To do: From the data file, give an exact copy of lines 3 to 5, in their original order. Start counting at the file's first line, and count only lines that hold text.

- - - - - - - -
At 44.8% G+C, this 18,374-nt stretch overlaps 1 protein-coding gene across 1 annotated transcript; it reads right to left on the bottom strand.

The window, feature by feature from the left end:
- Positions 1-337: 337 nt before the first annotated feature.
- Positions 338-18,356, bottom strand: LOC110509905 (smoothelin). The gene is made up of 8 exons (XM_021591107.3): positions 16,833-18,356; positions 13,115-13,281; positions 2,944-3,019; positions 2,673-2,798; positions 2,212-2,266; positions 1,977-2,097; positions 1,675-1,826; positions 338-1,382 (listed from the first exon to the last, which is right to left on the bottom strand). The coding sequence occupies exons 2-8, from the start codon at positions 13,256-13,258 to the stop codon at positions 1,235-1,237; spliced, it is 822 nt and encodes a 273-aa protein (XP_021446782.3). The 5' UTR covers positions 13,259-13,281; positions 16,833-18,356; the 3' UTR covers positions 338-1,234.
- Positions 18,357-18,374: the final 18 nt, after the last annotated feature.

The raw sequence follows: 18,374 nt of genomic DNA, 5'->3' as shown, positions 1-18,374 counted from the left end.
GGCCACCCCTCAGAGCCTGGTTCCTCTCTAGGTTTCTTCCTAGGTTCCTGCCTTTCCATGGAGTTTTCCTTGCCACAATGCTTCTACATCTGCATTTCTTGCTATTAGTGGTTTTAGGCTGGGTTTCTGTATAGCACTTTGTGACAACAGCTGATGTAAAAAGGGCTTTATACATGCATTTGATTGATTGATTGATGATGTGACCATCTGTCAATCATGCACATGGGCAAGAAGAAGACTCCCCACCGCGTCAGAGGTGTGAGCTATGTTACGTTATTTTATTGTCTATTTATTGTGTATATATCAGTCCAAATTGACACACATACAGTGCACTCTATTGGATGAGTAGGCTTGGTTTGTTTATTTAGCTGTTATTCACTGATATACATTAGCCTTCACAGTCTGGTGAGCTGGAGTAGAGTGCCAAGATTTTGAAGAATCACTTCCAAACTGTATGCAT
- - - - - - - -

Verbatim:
- Positions 1-337: 337 nt before the first annotated feature.
- Positions 338-18,356, bottom strand: LOC110509905 (smoothelin). The gene is made up of 8 exons (XM_021591107.3): positions 16,833-18,356; positions 13,115-13,281; positions 2,944-3,019; positions 2,673-2,798; positions 2,212-2,266; positions 1,977-2,097; positions 1,675-1,826; positions 338-1,382 (listed from the first exon to the last, which is right to left on the bottom strand). The coding sequence occupies exons 2-8, from the start codon at positions 13,256-13,258 to the stop codon at positions 1,235-1,237; spliced, it is 822 nt and encodes a 273-aa protein (XP_021446782.3). The 5' UTR covers positions 13,259-13,281; positions 16,833-18,356; the 3' UTR covers positions 338-1,234.
- Positions 18,357-18,374: the final 18 nt, after the last annotated feature.